Well, that phrase captures where RI is regarding marijuana. We are not an island; with the legalization in MA and likely CT, this state will see an import of the social costs. Therefore, the state might as well capture methods to internalize those negative externalities / social costs by legalization and appropriate (devil is in the details as CO/WA have experienced) taxation and regulation.

    A libertarian in the group objected that taking money by force to fund anybody’s education is a form of theft, because he never opted into that “social contract.

    Yes..but that person definitely benefits from having everyone else with at least the educational opportunities (you can only lead a horse to water..) to function in society in a manner. Friedman put it better:

    “A stable and democratic society is impossible without a minimum degree of literacy and knowledge on the part of most citizens and without widespread acceptance of some common set of values. Education can contribute to both. In consequence, the gain from the education of a child accrues not only to the child or to his parents but also to other members of the society”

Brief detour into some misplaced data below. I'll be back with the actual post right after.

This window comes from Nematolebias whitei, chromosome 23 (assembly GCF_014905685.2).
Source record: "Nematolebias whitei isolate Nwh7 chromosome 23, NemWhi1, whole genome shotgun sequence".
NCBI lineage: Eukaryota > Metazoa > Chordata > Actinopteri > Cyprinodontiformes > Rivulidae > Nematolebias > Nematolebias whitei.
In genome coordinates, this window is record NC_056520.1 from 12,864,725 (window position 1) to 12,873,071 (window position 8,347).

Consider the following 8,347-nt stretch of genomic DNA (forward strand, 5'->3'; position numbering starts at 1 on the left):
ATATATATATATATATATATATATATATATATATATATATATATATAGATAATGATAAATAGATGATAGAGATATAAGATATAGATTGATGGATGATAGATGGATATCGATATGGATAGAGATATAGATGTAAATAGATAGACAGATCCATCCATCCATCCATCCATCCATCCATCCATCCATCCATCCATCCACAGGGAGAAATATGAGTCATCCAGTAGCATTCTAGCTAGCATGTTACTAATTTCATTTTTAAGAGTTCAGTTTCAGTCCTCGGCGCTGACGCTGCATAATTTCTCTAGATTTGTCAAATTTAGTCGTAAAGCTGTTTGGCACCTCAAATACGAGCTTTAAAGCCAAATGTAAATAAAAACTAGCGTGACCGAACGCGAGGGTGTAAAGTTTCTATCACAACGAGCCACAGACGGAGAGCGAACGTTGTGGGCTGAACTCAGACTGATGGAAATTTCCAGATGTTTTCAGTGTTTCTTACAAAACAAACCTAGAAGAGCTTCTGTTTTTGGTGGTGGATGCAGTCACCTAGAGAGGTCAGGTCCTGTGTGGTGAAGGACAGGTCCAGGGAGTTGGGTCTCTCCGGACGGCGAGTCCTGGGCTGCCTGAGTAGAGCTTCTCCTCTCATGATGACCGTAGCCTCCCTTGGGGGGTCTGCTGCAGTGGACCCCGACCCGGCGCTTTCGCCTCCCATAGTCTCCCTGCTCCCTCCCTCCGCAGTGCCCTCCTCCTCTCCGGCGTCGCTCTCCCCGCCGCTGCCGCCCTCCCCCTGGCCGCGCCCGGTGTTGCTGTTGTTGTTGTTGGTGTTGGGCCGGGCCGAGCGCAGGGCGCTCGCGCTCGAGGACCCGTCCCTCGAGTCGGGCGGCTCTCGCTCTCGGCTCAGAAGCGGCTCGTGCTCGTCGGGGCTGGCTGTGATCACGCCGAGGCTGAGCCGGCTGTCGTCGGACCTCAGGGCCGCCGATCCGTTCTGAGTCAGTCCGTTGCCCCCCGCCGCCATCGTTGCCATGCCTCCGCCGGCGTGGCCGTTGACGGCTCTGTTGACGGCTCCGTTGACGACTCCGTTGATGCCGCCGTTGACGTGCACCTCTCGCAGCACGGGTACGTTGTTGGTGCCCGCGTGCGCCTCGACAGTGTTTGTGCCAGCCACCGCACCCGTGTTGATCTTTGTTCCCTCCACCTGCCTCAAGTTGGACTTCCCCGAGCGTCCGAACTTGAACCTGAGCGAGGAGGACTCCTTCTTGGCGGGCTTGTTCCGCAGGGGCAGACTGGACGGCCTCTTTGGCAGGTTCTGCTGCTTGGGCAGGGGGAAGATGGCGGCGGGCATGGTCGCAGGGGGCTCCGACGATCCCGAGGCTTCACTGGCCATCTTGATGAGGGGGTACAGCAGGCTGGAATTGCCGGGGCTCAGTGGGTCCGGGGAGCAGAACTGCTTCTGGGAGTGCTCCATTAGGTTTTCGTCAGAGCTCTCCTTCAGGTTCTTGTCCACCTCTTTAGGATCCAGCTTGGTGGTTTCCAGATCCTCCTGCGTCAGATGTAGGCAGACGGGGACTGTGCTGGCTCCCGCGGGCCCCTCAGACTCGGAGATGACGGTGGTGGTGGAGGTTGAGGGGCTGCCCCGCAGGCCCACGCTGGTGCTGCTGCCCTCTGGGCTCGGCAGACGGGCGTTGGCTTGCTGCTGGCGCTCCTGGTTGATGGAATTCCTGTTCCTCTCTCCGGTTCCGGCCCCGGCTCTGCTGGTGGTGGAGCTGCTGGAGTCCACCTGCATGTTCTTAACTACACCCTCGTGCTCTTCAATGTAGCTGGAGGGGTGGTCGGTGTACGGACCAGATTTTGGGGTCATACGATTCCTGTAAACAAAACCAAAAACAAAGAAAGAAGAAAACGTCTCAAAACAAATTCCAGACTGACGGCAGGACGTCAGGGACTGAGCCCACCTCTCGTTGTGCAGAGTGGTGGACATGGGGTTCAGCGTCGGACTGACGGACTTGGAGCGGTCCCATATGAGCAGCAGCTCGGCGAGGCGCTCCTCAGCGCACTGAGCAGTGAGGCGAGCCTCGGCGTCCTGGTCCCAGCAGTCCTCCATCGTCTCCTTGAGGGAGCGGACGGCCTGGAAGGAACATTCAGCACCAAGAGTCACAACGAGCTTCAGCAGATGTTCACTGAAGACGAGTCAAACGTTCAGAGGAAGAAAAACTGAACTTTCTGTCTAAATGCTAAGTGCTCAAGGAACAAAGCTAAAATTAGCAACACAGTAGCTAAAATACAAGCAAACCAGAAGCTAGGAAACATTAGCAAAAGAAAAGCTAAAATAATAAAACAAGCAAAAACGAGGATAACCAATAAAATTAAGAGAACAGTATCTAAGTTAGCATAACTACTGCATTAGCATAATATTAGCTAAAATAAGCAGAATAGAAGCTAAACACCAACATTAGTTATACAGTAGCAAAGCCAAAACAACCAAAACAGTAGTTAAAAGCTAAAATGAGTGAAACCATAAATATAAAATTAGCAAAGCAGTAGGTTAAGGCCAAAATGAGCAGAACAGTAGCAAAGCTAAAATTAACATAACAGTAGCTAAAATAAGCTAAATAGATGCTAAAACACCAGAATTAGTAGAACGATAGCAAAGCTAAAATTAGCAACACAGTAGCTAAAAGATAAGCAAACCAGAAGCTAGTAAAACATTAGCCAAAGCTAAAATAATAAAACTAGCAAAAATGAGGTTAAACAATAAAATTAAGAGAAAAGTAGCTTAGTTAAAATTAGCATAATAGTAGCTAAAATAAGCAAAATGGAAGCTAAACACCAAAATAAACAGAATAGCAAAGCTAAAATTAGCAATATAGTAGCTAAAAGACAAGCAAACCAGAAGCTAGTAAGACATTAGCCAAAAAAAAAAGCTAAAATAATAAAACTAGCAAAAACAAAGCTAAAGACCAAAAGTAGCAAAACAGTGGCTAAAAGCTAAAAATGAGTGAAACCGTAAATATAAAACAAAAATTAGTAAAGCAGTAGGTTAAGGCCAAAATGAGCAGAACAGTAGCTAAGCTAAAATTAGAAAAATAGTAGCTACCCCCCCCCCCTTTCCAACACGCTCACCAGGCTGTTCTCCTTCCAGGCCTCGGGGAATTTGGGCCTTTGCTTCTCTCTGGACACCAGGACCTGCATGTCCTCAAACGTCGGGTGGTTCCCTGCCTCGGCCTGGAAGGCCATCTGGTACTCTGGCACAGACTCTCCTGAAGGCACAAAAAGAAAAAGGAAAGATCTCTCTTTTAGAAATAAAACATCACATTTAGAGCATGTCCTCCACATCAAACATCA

So compulsory education might be part of the social contract – of course the “how much” is very much debatable. But given there is a positive externality, the private market approach is not going to produce the socially optimal level of basic education. Of course, that’s not a reason for government to operate schools – merely subsidize the amount to correct the difference between the private and social benefits.

    But you then circle back to your point on “if enough of us do it.” We’ve built a network of public schools mixed with homeschools and private schools. If we were starting from scratch, perhaps a subsidy system might have been better. However, given how far we’ve jumped, it becomes problematic to simply think a jump to a subsidy/voucher system will solve all the ills. Adding charter schools has merely created a parallel system without the requisite destruction/replacement of the original schools and no or little controls on shutting down underachievers or limiting enrollment to the most disadvantaged/attending the worst performing original schools.

    I’m sure every public school Supts would have no issue with giving away some $15K voucher if they could hand select the recipients – but would a LaSalle or Bishop Hendricken be those schools if they had to take voucher students without their own admission criteria? If not, it’s not really a true private market as the producers are still price discriminating through signalling mechanisms and frankly then your merely subsidizing choice for a group that either could afford it anyway (since vouchers would not be anywhere near the PPE) or are far from the least disadvantaged. I grant you it might help some for sure, but I don’t think private schools would accept the ‘have to take you if you want a seat” voucher program.